Belgian convicted of terror charge after handing cash to Brussels bomb suspect
A Belgian national has been found guilty of helping to fund terrorism by giving cash from overpaid benefits to Brussels bombing suspect Mohamed Abrini during a secret rendezvous in a Birmingham park.
Zakaria Boufassil, together with Mohammed Ali Ahmed, supplied £3,000 to Abrini, dubbed "the man in the hat" after he was caught on CCTV at Brussels airport just before the bombing in March this year.
A jury of six men and six women at south west London's Kingston Crown Court found Boufassil, 26, from Birmingham, guilty of engaging in conduct in preparation of acts of terrorism.
Boufassil, who looked stunned as the verdict was delivered, told the court during the trial that he was a cannabis user and a "moderate and tolerant" Sufi Muslim and described members of the so-called Islamic State as "worse than animals".
On April 8 this year, Abrini, 31, was arrested in Belgium and accused of "participating in terrorist acts" linked to the Brussels Zaventem Airport suicide bombing on March 22.
The Belgian Moroccan is also wanted by French authorities for the November 13, 2015, attacks in Paris in which 130 people died.
In a transcript of an interview with Abrini by Belgian investigators, which was read to the court during the trial, he said that while visiting the Islamic State stronghold of Raqqa, in Syria, a man called Abdelhamid Abaaoud had asked him to collect the cash in the UK as a "favour".
He also revealed it had been "Zakaria" who had handed him the bag of money in the "forest", but that he had not been told by Abaaoud who it was from or how much he was to collect.
During his UK visit, which took place between July 9 and July 16, 2015, Abrini also visited casinos in Birmingham and Manchester, Old Trafford football stadium, the Arndale Shopping Centre in Manchester and the Bullring in Birmingham, after travelling to Britain from Syria via Turkey.
A number of images were found on the phone he had been using, which included one of a roulette machine, a number of pictures of Manchester United's ground, and some of a moth in one of his hotel rooms.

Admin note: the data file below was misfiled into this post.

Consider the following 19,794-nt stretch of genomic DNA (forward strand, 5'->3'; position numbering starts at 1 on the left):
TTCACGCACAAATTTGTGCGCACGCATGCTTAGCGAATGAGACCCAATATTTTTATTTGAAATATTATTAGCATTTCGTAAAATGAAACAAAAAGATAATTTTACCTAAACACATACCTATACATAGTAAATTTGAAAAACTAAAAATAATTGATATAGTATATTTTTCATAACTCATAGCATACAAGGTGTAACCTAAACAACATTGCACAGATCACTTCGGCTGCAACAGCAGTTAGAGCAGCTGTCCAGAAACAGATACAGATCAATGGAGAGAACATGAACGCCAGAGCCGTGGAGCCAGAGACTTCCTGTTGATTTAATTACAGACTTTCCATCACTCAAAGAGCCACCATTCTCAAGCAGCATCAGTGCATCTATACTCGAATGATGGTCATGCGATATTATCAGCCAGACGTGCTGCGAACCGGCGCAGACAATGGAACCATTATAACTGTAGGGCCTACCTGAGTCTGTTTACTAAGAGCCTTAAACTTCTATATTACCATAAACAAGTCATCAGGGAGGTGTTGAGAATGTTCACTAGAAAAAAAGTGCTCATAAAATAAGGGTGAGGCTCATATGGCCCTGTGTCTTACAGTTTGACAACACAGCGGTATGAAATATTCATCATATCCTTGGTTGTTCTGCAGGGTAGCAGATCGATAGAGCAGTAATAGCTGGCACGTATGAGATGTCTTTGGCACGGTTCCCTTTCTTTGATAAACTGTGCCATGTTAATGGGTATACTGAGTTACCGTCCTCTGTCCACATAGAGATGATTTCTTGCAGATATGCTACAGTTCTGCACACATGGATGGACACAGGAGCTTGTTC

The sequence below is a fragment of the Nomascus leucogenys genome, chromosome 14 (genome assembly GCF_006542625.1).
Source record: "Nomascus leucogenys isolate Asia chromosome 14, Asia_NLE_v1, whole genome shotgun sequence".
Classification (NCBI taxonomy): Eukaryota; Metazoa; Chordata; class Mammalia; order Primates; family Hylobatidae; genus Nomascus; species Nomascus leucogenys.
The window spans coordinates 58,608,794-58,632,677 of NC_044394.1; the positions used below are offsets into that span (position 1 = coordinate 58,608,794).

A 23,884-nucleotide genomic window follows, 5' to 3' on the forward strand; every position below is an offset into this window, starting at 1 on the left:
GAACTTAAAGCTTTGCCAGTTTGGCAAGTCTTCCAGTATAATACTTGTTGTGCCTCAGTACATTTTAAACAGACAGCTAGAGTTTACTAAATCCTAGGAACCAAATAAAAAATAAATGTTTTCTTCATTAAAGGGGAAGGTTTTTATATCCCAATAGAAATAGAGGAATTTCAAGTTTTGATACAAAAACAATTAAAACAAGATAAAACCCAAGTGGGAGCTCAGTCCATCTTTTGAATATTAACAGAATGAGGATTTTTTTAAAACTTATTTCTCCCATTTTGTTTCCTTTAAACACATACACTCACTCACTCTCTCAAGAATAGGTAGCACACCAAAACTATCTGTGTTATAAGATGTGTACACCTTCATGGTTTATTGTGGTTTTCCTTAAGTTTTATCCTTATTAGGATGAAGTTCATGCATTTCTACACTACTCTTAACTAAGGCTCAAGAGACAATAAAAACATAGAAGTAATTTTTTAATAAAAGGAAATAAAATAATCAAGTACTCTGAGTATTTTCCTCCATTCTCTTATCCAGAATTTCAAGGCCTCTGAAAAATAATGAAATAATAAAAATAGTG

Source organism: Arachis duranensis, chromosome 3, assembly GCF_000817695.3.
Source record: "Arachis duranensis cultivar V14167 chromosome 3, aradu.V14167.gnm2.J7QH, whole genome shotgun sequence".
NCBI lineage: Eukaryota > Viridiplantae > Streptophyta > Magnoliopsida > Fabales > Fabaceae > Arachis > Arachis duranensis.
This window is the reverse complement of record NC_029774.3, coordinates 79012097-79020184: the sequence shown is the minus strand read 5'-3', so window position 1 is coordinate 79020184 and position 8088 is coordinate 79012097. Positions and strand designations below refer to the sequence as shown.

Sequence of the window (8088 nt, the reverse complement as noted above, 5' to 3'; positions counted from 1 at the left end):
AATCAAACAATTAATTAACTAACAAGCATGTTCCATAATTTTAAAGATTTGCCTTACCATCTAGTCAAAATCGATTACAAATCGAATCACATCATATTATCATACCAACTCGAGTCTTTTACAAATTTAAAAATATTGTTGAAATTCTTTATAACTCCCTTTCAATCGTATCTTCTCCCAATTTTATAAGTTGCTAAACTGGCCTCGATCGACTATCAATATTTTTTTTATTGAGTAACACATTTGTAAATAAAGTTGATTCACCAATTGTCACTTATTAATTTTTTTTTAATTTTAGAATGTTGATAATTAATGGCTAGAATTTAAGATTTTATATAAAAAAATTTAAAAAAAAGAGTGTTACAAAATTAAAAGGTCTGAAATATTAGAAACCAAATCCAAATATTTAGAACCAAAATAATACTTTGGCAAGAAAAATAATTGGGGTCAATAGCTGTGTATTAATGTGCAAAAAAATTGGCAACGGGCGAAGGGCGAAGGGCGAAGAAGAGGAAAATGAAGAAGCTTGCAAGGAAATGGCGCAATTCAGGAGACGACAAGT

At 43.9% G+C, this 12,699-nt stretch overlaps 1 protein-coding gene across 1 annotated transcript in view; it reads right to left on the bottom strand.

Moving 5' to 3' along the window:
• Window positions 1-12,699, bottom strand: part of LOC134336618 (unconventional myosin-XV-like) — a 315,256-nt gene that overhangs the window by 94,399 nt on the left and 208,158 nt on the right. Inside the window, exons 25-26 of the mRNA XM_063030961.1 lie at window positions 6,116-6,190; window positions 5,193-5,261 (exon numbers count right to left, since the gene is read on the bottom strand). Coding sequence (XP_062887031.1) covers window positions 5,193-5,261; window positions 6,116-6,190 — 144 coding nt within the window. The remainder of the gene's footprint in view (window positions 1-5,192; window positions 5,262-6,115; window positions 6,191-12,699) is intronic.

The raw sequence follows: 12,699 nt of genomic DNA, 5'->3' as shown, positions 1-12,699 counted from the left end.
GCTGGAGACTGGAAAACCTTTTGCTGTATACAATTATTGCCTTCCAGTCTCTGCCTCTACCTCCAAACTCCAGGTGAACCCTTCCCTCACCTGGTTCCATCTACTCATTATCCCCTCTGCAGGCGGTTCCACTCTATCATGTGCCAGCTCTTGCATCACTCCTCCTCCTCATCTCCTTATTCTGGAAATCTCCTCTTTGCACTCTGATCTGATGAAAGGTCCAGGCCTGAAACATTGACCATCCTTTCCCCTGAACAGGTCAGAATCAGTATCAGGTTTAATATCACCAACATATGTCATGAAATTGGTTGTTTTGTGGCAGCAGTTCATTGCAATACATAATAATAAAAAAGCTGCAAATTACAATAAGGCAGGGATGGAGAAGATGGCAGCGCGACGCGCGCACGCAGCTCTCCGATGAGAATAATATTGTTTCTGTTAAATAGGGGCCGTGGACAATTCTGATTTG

Despite this, Abrini claimed that "neither in London, nor in Birmingham, nor in Manchester" had he been on any "reconnaissance trips in relation to preparatory terrorist attacks".
Abrini also said there was no plan to attack England because the country has a "more developed secret service" as well as "better observation techniques".
The court heard how money was taken from an account held by Anouar Haddouchi, an associate of Ahmed who previously lived in Birmingham and had travelled to Syria to fight for Islamic State. The account contained overpaid housing benefits totalling £5,413 which had been paid between December 21, 2014, and November 1, 2015.
Ahmed used a replacement debit card for the account to make 17 withdrawals between May 30 and June 30, 2015, and £3,000 of the cash was handed to Abrini in Small Heath Park, Birmingham, on July 11 last year.
Prosecuting Max Hill QC said: "The intention could not be more clear. Haddouchi had left the UK to fight for Daesh in Syria. Abrini had come to collect the money in the UK."
He said there was "no doubt" the money was handed over with the intention of assisting acts of terrorism.
Telecommunications evidence showed there was a "convergence" of the three men in the park on July 10, which the prosecution said was to "act as a dress rehearsal" and to see if Abrini was being followed. Data showed Abrini, Ahmed and Boufassil had also been together in the same area the next day between 3.29pm and 3.34pm.
During the trial Boufassil admitted meeting Abrini in the park, but denied it had anything to do terrorism and its funding.
He insisted that Ahmed had "never communicated" his plans, "took advantage of his naivety" and had not told him that Abrini, who he claimed to never have met, was a "bad person".
Boufassil denied sharing the intention of his co-accused, who admitted the charges on November 8.
The pair will be sentenced on December 12 at the same court.
Following the conviction Assistant Chief Constable Marcus Beale, counter terrorism lead for West Midlands Police, said: "The conviction of these two men is significant for the UK as it identified a dangerous link to Abrini and Abaaoud.
"Their conviction sends a clear message to those who fund terrorism will be prosecuted and potentially face lengthy prison sentences.
"We know that Abrini visited several locations during his visit to the UK, but that his sole purpose of being here was to collect the money and our case - whilst not focused on attack planning - acts as a reminder of why our work to prepare for and prevent such incidents in the UK is important.
"We will continue to work with our partners in MI5 and the wider counter terrorism network to prioritise our resources against the cases that pose the most risk to the public − this includes funding and facilitating terrorism which is a significant element of the counter terrorism effort."